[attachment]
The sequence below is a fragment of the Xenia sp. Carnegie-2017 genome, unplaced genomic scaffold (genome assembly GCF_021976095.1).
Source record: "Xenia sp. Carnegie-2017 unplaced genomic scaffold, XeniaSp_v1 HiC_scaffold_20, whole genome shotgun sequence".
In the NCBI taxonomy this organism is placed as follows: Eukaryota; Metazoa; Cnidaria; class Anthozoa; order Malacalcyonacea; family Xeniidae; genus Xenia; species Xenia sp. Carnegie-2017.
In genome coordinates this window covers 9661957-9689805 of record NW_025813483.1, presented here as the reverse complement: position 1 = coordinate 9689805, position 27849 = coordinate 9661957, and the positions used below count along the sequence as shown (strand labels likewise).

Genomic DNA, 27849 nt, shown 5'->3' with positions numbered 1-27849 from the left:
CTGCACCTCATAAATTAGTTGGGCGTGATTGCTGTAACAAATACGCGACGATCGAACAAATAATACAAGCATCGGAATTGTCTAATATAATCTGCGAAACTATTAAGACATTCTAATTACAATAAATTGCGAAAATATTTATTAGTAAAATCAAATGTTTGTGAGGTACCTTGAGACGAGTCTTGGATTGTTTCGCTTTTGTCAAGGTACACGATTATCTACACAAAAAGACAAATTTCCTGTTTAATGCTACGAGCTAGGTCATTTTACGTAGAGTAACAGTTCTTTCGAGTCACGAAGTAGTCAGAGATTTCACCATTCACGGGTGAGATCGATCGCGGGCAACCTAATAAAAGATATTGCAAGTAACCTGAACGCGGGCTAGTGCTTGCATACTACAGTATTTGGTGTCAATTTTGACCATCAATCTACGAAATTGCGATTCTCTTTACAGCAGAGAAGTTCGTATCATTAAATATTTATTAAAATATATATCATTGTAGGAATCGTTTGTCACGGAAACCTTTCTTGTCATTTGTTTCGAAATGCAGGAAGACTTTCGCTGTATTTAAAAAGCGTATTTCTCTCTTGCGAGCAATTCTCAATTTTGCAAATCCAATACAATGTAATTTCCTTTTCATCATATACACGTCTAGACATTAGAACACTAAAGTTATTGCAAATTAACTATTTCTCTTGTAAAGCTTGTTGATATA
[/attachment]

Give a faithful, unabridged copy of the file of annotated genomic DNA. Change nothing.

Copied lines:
The sequence below is a fragment of the Xenia sp. Carnegie-2017 genome, unplaced genomic scaffold (genome assembly GCF_021976095.1).
Source record: "Xenia sp. Carnegie-2017 unplaced genomic scaffold, XeniaSp_v1 HiC_scaffold_20, whole genome shotgun sequence".
In the NCBI taxonomy this organism is placed as follows: Eukaryota; Metazoa; Cnidaria; class Anthozoa; order Malacalcyonacea; family Xeniidae; genus Xenia; species Xenia sp. Carnegie-2017.
In genome coordinates this window covers 9661957-9689805 of record NW_025813483.1, presented here as the reverse complement: position 1 = coordinate 9689805, position 27849 = coordinate 9661957, and the positions used below count along the sequence as shown (strand labels likewise).

Genomic DNA, 27849 nt, shown 5'->3' with positions numbered 1-27849 from the left:
CTGCACCTCATAAATTAGTTGGGCGTGATTGCTGTAACAAATACGCGACGATCGAACAAATAATACAAGCATCGGAATTGTCTAATATAATCTGCGAAACTATTAAGACATTCTAATTACAATAAATTGCGAAAATATTTATTAGTAAAATCAAATGTTTGTGAGGTACCTTGAGACGAGTCTTGGATTGTTTCGCTTTTGTCAAGGTACACGATTATCTACACAAAAAGACAAATTTCCTGTTTAATGCTACGAGCTAGGTCATTTTACGTAGAGTAACAGTTCTTTCGAGTCACGAAGTAGTCAGAGATTTCACCATTCACGGGTGAGATCGATCGCGGGCAACCTAATAAAAGATATTGCAAGTAACCTGAACGCGGGCTAGTGCTTGCATACTACAGTATTTGGTGTCAATTTTGACCATCAATCTACGAAATTGCGATTCTCTTTACAGCAGAGAAGTTCGTATCATTAAATATTTATTAAAATATATATCATTGTAGGAATCGTTTGTCACGGAAACCTTTCTTGTCATTTGTTTCGAAATGCAGGAAGACTTTCGCTGTATTTAAAAAGCGTATTTCTCTCTTGCGAGCAATTCTCAATTTTGCAAATCCAATACAATGTAATTTCCTTTTCATCATATACACGTCTAGACATTAGAACACTAAAGTTATTGCAAATTAACTATTTCTCTTGTAAAGCTTGTTGATATA